a picture showing moyo okediji with his legs crossed poised for the camera



His jaw was clenched as Rufus advanced toward Obaseki. I realized that he was shutting off the reasoning valve and pressing on the throttle of turmoil within the engine of his brain. His sense, judgment, calculation and intelligence was at this point on vacation. The agents of automation were now in control of his anatomy. He was more machine than person, and his entire being was on remote control as Rufus began to press forward.

I turned to fully face his direction and backed Obaseki, with my body acting as a shield. But I knew it was not going to work. Rufus was either going to push me out of the way, or I was going to become collateral damage in this titanic clash that had been heating up for almost an entire year. It was not beyond Rufus, while in remote control mode, to use a chair, a table, or whatever else in sight as a weapon of mass destruction on Obaseki, who, sensing the tense atmosphere, began to back away. My back was already touching Obaseki’s body, and truly, I caught the intoxicating scent of marijuana that was coming out Obaseki’s flared nostril: he truly had been inhaling cannabis. I also braced myself to be tossed off the path between the two gladiators, get crushed in, or hit by blows coming from the front or the back assailant.

Then, suddenly, Rufus froze. It was a total halt. Imagine a charging pit bull suddenly pulling up his forelegs, instantly realizing that the very next step was going to lead off the cliff and down a deep ravine. His gaze went past my head and he was looking in the direction of the entrance, which I was backing.

“There you are Rufus,” said a familiar sound. It was the sweet voice of Professor Solomon Wangboje. “I had never been inside this restaurant before and someone told me that the food is good here but nobody said everybody was going to be here it seems the entire faculty and students at Ekewan is here I now know where to look for anybody and everybody because I see Moyo and Damijo and Samson, oh also Philip and Badamosi too and there you are Dede Mabiaku I don’t think I have seen you in two and a half years since that raining day how is your father this place needs to be repainted the colors are too garish and they need more light and larger windows for a place light this for better ventilation who did the interior decoration with iron bars everywhere anyway it’s good there is a place where people can eat and come together outside the studio Ekewan needs a place like this it was good we found the money to convert it and to think it used to be a classroom and I was reluctant when they said we should make it a restaurant because I thought people could eat nearby the campus and interact with the community that is the idea of this place artists need to be in direct contact with people otherwise they shut themselves in and get sucked into the large Ugbowo campus and never get out we are not trying to create ivory tower artists we want community artists a place where art students and lecturers in painting sculpture ceramics and mixed media interact with drama majors and choreography film television and art history art education mix theory with practice this is why we created an entire faculty of creative arts there is no other such environment in the country and it is a model that all other universities would envy as times goes on but they wouldn’t be able to match because just don’t have a place like this and in addition we have the Owoseni workshop for printmaking have you been to Owoseni workshop Moyo its not too far from here just about ten minutes your beetle is still working?”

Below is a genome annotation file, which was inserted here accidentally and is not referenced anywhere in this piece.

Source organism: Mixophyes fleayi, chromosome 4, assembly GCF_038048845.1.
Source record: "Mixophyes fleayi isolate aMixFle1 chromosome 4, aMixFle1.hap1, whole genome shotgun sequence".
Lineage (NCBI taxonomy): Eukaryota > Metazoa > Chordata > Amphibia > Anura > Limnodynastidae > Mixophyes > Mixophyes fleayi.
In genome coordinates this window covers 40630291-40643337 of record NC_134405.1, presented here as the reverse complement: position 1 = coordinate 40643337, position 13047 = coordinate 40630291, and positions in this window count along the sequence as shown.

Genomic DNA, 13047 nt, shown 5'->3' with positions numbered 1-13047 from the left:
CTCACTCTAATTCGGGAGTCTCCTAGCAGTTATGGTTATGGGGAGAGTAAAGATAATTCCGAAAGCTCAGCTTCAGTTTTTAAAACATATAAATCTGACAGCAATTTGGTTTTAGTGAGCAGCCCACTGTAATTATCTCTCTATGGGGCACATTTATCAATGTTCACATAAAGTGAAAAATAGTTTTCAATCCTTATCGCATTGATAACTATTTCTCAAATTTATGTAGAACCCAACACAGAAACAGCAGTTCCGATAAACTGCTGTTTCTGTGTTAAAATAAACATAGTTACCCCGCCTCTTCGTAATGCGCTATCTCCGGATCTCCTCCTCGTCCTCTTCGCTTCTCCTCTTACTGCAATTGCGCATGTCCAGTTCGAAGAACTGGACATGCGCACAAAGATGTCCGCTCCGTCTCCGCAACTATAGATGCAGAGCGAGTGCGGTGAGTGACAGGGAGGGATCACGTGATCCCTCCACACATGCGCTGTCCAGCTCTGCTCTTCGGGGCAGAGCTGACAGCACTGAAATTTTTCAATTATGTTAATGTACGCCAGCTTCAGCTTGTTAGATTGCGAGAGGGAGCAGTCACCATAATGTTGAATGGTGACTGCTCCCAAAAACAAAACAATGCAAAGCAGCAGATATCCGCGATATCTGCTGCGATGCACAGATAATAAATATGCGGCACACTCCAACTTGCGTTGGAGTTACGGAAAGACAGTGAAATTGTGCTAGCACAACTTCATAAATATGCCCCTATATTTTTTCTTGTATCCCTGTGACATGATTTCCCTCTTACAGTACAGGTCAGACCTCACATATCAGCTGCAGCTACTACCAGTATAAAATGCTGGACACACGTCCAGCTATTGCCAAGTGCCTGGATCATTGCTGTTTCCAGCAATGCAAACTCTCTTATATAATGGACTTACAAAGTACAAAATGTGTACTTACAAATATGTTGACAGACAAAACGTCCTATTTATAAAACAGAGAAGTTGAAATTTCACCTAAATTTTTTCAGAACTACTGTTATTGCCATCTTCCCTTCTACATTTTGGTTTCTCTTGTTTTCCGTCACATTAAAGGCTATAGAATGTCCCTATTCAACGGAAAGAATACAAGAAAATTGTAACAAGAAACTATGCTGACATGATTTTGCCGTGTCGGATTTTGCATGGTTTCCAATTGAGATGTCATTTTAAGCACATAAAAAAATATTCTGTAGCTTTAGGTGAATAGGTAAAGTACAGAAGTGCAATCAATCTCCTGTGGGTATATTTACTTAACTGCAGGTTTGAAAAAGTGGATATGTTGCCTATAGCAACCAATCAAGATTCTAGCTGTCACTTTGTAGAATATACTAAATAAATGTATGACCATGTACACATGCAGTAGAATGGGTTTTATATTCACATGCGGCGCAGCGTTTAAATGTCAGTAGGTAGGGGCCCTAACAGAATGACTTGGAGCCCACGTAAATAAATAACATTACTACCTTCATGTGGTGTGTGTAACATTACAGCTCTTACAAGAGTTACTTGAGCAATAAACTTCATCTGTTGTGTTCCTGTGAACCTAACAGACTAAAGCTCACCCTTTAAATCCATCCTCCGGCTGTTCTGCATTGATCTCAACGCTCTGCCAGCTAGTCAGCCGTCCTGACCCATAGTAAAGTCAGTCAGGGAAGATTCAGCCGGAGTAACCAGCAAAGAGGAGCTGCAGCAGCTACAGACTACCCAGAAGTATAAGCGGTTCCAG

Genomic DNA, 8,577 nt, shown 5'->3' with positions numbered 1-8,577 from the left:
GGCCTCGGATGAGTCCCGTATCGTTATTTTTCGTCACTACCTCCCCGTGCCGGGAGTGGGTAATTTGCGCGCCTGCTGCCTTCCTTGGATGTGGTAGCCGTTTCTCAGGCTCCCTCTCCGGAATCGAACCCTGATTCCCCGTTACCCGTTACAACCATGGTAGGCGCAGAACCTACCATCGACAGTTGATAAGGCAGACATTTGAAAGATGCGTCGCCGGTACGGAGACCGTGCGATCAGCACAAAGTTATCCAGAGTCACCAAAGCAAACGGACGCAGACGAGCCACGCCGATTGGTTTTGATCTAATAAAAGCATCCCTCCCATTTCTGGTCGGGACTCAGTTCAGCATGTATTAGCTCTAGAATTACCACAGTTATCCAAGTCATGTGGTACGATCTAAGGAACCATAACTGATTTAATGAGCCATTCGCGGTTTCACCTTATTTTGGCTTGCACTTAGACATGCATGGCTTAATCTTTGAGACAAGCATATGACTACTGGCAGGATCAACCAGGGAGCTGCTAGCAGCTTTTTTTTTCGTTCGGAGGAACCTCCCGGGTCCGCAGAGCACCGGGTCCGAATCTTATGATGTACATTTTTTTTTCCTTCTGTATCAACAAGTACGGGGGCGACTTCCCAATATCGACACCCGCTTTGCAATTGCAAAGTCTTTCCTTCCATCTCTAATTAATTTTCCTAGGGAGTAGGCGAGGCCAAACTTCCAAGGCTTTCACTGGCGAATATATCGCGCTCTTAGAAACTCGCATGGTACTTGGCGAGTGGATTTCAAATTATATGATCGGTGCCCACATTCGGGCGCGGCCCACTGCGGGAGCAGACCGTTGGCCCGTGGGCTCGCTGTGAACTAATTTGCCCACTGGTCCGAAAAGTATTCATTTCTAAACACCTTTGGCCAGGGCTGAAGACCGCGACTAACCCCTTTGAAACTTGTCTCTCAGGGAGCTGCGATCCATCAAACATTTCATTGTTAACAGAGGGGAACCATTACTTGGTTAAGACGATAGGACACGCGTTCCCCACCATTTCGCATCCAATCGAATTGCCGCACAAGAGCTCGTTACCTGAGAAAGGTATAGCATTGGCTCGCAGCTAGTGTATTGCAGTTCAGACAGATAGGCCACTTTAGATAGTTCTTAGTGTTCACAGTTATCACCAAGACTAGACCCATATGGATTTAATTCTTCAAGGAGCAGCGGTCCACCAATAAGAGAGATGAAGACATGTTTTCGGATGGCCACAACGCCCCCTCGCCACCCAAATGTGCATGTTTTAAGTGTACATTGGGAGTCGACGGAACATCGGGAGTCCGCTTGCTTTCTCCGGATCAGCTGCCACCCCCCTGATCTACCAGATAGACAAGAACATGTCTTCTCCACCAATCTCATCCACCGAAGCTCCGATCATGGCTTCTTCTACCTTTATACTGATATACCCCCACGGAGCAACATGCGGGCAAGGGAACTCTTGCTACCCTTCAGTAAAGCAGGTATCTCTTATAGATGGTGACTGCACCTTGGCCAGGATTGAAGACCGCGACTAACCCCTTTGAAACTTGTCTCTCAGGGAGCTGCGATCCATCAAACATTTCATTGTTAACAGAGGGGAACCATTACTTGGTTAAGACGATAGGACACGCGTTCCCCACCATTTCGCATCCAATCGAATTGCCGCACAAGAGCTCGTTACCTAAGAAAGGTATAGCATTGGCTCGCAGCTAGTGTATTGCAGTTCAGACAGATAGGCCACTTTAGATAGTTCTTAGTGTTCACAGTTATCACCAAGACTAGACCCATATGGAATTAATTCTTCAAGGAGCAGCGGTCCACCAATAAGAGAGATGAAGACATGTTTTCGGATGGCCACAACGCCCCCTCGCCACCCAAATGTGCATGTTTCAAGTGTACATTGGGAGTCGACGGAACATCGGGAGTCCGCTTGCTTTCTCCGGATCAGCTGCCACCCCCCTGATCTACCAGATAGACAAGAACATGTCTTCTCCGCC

“Yes, sir,” I said, dazed. The entire atmosphere changed. It was like paradise was on fire and Olodumare arrived on the scene like a firefighter and breathed a cool wind into it and the fire evaporated into thin air.

Professor Wangboje was thin and no more than five feet tall. He was light complexioned with the freshest and smoothest face in the universe. Never perturbed, he always smiled, was forever genial, without the tiniest wrinkle of worry on his mien, with a twinkle in each eye as he looked at you with full concentration. You felt as if you were the most important person in the world in his presence because it seemed that nothing else mattered to him but you. He called you by your name and recalled the last time the two of you met even if it was a decade ago. Once you told him your name, his brain-computer saved it and it could never be deleted and was always on the tip of his tongue when he saw you.

The volume of energy packed into the compact cell of his tiny body was larger than the voltage that blew up both Hiroshima and Nagasaki during World War II. The difference between him and nuclear energy is that the intensity of his power was convertible only to the goodness and betterment of whatever he touched with his gaze of Midas. He was the central force that pulled the University of Benin together. And the moment you met him, you got sucked into the vortex of his voltage that held you mesmerized and breathless until he gently let your feet touch the ground again of his own total volition.

We all gasped as Professor Wangboje spoke, each person searching for the point of reference to him or her in the unpunctuated draft of sound that flowed out of his mouth. Behind him was Madam Etso Ugbodaga Ngu, the woman who was Wangboje’s undergraduate professor, and who Wangboje brought out of retirement to start the graduate art school at the university. I was, at that time, the only graduate student in the entire Faculty of Creative Arts. In other words, I was Madam Ngu’s sole property.

She looked at me with total contempt. She said, “Muyo, who let you out of the studio? Did you comb your hair this morning? Why are you dressed like a scarecrow? Have you had anything to eat in weeks? Rufus, are you starving this boy?”


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